Sometimes the future state of a system depends not only on the current state (position, velocity, acceleration, etc.) but also on the previous state. Equations for modeling such systems are known as **delay differential equations** (**DDE**s), **difference differential equations**, **retarded equations**, etc. In a system with hysteresis, it matters not only where you are but how you got there.

The most basic theory of delay differential equations is fairly simple. Suppose you have an equation like the following.

*u*′(*t*) + *u*(*t* − ω) = *f*(*t*).

To uniquely determine a solution, you’d need an initial condition. And we’d need more than the value of *u*(0). We’d need a function *g*(*t*) that give the value of *u* on the entire interval [0, ω].

So we initially have the value of *u* over [0, ω]. Next, over the interval [ω, 2ω] the value of *u*(*t* − ω) is known. We could replace that term in the DDE with *g*(*t*), And after we’ve solved our equation over [ω, 2ω], we can use the solution to solve the equation over [2ω, 3ω]. This process is called the **method of steps**.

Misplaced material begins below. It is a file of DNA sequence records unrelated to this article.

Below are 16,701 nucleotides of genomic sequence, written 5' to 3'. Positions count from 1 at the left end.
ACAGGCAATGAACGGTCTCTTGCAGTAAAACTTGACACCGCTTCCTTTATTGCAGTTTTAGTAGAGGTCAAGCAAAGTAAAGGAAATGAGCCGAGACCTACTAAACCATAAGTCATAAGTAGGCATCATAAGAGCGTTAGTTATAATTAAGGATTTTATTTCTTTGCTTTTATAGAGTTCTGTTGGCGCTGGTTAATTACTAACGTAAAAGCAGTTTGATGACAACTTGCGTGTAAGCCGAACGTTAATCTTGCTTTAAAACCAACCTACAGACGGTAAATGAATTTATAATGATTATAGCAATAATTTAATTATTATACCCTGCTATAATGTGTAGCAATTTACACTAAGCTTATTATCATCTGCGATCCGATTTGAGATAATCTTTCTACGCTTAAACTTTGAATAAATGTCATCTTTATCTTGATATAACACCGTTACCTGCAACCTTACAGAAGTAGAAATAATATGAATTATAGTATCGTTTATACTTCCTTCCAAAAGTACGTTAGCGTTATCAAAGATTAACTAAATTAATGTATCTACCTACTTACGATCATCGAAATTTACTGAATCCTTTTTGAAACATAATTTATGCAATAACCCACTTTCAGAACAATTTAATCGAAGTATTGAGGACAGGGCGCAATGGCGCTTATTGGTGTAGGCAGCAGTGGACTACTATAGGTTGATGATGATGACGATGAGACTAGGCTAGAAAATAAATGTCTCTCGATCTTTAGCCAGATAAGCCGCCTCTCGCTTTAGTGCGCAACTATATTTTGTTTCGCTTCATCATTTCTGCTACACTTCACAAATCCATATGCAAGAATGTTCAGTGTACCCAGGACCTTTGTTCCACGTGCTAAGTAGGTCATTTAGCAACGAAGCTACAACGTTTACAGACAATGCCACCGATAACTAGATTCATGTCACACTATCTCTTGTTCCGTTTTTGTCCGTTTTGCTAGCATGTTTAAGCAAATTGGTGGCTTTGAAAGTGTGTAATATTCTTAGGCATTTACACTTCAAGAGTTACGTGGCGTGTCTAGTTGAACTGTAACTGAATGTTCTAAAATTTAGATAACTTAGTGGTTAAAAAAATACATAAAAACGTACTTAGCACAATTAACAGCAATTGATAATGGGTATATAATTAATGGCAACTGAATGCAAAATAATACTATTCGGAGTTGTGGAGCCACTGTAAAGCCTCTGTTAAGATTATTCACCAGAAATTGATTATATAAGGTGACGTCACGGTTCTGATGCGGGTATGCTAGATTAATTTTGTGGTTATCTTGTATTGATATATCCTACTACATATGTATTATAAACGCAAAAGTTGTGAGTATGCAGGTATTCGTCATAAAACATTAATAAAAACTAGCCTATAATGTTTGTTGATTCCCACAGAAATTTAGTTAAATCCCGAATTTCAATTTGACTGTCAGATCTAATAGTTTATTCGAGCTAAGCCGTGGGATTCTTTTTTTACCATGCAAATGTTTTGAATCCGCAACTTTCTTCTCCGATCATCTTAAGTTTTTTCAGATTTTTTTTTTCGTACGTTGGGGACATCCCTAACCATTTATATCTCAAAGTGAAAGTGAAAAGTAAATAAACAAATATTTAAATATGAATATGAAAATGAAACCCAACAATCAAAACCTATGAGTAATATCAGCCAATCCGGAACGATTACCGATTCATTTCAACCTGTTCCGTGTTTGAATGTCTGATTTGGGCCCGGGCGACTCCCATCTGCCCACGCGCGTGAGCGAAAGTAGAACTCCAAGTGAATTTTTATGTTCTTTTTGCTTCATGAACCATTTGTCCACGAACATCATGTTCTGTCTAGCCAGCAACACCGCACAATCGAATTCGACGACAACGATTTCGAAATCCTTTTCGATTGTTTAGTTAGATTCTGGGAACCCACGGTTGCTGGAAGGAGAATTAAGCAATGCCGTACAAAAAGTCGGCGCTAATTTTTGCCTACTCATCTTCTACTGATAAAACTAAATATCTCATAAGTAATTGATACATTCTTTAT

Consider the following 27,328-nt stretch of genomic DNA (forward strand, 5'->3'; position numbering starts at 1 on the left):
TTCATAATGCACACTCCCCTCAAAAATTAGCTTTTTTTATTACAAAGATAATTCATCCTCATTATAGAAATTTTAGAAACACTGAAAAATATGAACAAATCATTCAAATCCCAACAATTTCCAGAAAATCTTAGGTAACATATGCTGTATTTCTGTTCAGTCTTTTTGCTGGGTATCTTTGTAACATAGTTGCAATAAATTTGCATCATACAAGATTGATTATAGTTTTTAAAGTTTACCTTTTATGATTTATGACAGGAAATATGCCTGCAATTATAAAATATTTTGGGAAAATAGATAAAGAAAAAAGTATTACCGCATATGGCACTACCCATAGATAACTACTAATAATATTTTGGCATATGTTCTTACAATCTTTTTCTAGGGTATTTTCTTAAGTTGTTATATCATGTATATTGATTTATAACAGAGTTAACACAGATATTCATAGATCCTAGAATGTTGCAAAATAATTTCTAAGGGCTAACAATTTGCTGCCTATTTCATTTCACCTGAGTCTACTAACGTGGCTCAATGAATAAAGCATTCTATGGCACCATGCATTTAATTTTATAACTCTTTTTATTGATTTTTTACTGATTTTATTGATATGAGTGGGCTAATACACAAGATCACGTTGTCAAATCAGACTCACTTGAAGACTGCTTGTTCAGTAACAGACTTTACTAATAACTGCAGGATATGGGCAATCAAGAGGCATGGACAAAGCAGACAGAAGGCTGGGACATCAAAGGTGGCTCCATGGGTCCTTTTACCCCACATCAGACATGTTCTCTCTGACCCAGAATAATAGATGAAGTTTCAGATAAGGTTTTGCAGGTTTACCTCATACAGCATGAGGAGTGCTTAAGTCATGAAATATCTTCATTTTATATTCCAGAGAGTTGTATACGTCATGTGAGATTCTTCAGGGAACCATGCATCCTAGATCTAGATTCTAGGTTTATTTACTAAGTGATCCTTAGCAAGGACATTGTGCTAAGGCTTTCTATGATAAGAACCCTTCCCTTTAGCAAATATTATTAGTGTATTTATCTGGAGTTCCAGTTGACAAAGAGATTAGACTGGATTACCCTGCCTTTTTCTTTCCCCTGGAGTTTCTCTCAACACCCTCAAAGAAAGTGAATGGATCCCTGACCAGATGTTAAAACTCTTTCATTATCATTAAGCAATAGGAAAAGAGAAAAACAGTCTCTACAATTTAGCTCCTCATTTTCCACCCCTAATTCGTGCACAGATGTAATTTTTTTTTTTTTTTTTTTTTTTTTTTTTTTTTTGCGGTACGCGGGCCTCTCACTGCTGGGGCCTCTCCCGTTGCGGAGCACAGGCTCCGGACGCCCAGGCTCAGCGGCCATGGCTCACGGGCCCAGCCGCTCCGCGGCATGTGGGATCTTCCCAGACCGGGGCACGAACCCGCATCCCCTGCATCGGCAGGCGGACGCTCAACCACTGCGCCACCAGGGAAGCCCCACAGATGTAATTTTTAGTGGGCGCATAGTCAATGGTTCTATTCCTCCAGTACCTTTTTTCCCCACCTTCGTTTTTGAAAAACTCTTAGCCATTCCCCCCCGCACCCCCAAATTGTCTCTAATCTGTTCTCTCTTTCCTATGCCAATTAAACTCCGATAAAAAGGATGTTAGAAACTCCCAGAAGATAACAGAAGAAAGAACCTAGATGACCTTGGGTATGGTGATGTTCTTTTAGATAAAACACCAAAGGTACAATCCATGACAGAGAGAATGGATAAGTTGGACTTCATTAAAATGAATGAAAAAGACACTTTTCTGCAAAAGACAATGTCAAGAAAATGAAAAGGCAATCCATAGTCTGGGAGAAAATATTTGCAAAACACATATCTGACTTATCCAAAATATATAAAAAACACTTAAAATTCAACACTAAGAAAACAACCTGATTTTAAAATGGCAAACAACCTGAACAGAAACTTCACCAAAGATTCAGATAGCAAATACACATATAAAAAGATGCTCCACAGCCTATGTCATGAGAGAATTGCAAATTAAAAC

Although you *can* solve DDEs using the method of steps, this might not be the best approach. It might be more computationally efficient, or theoretically convenient, to use another method to solve such equations, such as Laplace transforms. The method of transforms might convince you that a solution exists, but it might not, for example, be the best way to determine the limiting behavior of solutions.